Music was a mix of prerecorded music and on-stage music from Robert Hill (FB).

No credits were provided for choreography, set design, costumes, sound, lighting etc. With respect to those creative areas, a few observations. First, someone went crazy with the glitter glue. Second, I’m sure the production following this wanted to shoot this production for the on-stage confetti gun that left confetti everywhere. Third, there was some sort of sound problem that sounded like constant rain, which was annoying. Other than that, however, the costumes and props were clever, and the show fit in and out of the Fring requirements great.

The production was directed by Jeffrey McCrann (FB).

Insuppressible: The Unauthorized Leah Remini Story continues at the Let Live Space at the Actors Company with four more performances: Sunday June 11 2017, 5:30 PM; Thursday June 15 2017, 8:30 PM; Friday June 23 2017, 11:30 PM; and Saturday June 24 2017, 4:00 PM. We found this to be a very enjoyable production, and predict you will as well. If not, well, there are always soup cans.

***

Ob. Disclaimer: I am not a trained theatre (or music) critic; I am, however, a regular theatre and music audience member. I’ve been attending live theatre and concerts in Los Angeles since 1972; I’ve been writing up my thoughts on theatre (and the shows I see) since 2004. I do not have theatre training (I’m a computer security specialist), but have learned a lot about theatre over my many years of attending theatre and talking to talented professionals. I pay for all my tickets unless otherwise noted. I am not compensated by anyone for doing these writeups in any way, shape, or form. I currently subscribe at Cabrillo Music Theatre (FB), the Hollywood Pantages (FB), Actors Co-op (FB), the Chromolume Theatre (FB) in the West Adams district, and a mini-subscription at the Valley Performing Arts Center (VPAC) (FB). Through my theatre attendance I have made friends with cast, crew, and producers, but I do strive to not let those relationships color my writing (with one exception: when writing up children’s production, I focus on the positive — one gains nothing except bad karma by raking a child over the coals).  I believe in telling you about the shows I see to help you form your opinion; it is up to you to determine the weight you give my writeups.

Ob. Disclaimer: I am not a trained theatre (or music) critic; I am, however, a regular theatre and music audience member. I’ve been attending live theatre and concerts in Los Angeles since 1972; I’ve been writing up my thoughts on theatre (and the shows I see) since 2004. I do not have theatre training (I’m a computer security specialist), but have learned a lot about theatre over my many years of attending theatre and talking to talented professionals. I pay for all my tickets unless otherwise noted. I am not compensated by anyone for doing these writeups in any way, shape, or form. I currently subscribe at Cabrillo Music Theatre (FB), the Hollywood Pantages (FB), Actors Co-op (FB), the Chromolume Theatre (FB) in the West Adams district, and a mini-subscription at the Valley Performing Arts Center (VPAC) (FB). Through my theatre attendance I have made friends with cast, crew, and producers, but I do strive to not let those relationships color my writing (with one exception: when writing up children’s production, I focus on the positive — one gains nothing except bad karma by raking a child over the coals).  I believe in telling you about the shows I see to help you form your opinion; it is up to you to determine the weight you give my writeups.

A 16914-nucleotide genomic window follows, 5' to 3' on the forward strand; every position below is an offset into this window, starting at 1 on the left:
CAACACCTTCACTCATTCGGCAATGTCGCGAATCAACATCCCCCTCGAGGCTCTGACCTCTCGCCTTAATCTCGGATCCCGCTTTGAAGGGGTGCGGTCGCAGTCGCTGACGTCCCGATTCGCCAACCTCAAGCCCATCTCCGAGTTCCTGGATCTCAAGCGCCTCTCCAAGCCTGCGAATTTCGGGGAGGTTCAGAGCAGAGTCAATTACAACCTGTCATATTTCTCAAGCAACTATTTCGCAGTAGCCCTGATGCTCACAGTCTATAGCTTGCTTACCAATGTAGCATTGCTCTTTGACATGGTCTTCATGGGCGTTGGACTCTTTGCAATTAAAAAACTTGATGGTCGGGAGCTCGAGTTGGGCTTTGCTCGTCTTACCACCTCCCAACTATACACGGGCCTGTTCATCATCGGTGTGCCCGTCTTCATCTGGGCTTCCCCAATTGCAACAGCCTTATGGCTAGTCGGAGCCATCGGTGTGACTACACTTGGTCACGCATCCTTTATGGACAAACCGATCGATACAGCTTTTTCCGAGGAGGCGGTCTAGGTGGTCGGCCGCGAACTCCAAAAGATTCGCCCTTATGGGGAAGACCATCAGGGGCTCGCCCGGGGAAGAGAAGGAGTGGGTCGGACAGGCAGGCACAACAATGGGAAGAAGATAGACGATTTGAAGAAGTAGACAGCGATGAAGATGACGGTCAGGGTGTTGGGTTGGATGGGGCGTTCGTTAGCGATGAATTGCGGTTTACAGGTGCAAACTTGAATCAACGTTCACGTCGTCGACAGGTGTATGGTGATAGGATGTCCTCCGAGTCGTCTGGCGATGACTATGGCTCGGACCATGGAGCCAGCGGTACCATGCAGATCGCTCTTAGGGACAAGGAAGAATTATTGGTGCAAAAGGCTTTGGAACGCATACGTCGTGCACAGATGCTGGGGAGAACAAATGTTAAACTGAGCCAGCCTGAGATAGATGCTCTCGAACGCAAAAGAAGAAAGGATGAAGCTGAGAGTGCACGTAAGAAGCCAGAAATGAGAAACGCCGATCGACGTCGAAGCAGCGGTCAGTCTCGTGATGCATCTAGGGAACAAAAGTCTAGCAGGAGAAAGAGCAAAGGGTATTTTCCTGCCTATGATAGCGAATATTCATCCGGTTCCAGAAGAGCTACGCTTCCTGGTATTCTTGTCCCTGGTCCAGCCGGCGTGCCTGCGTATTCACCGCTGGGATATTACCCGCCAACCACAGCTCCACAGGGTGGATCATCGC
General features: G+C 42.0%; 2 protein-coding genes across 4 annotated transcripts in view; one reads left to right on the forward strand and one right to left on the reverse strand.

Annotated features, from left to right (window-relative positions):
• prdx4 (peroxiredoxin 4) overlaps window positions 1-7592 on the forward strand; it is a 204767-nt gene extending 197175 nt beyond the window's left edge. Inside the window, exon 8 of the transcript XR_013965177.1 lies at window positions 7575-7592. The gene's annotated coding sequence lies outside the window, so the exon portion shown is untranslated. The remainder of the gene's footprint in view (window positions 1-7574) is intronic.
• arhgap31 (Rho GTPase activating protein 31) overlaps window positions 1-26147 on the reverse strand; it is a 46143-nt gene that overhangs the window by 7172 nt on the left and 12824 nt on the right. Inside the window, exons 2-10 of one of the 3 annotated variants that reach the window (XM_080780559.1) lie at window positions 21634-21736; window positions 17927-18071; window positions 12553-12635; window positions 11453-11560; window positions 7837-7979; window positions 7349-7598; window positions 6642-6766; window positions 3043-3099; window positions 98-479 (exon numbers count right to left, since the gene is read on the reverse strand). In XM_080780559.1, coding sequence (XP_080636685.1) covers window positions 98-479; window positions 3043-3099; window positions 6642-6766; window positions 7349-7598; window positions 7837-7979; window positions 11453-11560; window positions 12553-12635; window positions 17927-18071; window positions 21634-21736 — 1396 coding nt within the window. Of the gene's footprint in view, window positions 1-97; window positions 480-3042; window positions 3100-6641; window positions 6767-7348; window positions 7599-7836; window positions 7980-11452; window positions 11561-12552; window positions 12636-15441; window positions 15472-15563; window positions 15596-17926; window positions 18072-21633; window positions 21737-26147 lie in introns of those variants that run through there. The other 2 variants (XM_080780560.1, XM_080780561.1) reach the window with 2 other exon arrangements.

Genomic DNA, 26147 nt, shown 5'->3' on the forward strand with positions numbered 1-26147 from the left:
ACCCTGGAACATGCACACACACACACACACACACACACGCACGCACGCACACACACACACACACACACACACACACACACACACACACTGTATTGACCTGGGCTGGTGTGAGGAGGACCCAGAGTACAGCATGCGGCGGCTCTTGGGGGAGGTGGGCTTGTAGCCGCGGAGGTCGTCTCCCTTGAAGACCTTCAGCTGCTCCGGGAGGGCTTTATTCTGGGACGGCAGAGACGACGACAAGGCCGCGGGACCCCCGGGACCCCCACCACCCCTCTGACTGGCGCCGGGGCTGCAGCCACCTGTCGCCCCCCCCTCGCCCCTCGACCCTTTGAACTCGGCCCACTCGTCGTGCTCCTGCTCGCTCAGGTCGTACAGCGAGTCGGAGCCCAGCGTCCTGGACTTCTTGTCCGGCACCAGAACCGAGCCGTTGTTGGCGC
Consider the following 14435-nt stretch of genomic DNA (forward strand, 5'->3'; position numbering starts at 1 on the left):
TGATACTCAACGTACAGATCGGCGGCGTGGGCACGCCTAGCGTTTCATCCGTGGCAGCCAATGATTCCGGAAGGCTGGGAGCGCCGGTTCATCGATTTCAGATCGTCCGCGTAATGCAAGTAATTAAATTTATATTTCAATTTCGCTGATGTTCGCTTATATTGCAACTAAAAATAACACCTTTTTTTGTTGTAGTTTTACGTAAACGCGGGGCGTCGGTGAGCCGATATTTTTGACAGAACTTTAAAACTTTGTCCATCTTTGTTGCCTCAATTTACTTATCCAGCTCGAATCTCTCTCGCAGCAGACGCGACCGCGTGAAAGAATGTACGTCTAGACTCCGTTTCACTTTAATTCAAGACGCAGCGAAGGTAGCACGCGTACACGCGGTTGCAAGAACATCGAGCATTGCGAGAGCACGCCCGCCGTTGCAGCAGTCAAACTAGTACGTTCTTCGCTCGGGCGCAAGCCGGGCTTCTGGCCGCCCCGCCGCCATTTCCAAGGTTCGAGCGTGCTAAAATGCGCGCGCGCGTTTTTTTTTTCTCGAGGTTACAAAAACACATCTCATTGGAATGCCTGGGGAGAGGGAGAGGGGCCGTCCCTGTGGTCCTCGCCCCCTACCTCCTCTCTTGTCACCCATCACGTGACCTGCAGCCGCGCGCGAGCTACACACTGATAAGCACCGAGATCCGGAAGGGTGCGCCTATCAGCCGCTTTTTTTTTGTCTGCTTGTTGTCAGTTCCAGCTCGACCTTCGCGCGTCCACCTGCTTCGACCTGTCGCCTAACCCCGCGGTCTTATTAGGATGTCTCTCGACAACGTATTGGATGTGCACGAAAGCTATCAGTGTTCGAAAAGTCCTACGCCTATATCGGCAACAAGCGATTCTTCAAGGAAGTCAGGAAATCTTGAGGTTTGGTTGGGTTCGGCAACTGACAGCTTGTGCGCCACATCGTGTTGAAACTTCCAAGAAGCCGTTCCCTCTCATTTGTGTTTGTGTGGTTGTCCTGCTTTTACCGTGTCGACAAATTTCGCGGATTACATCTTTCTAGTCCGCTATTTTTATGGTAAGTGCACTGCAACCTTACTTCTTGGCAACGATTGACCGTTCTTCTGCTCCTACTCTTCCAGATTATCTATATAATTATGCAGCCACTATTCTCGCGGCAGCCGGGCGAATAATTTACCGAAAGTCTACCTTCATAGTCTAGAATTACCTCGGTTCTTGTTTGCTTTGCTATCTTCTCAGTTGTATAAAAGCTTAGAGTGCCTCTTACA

Upcoming Shows: June? Three words: Hollywood Fringe Festival (FB). This is the current planned schedule for HFF. To see the full Fringe guide, click here.

With respect to the Hollywood Fringe Festival: I’d like to recommend Hello Again, The Songs of Allan Sherman. Linden, the artist, did the show for our synagogue Mens Club back in October, and it was a delight. So good, in fact, that we’re going to see the show again during Fringe. If you want a fun show full of parody music, see this one.

July brings us back to normal theatre (° = pending confirmation). We start with The Voysey Inheritance at Actors Co-op (FB) the first weekend. The second weekend is currently open, but we’re thinking about Animal Farm at Theatricum Botanicum (FB). The third weekend brings Peter Pan at Cabrillo Music Theatre (FB) and Ruthie and Me at  Actors Co-op (FB). The fourth weekend of July has a hold for Motown/Miracle | Harlem/Renaissance from Muse/ique (FB). The last weekend of July brings The Last 5 Years at Actors Co-op (FB).  August will (hopefully) start with Brian Setzer° at the Hollywood Bowl (FB) on August 2, followed by The Curious Incident of the Dog in the Night at the Ahmanson Theatre (FB) on the weekend. We may also squeeze in On The Twentieth Century at the Pan-Andreas Theatre in Hollywood from Proof Doubt Closer (FB), as a friend is in the cast. The second weekend of August? What made sitting through The Bodyguard worth it: Hamilton at the Hollywood Pantages (FB). I’m still scheduling September, but so far we have The 39 Steps° at Actors Co-op (FB) and Pacific Overtures at Chromolume Theatre (FB). There’s also the Men of TAS Golf Tournament, if any theatre company reading this wants to donate tickets to our silent auction (hint, hint). More as the schedule fleshes out, of course, but we’re booking all the way out in mid to late 2018 already!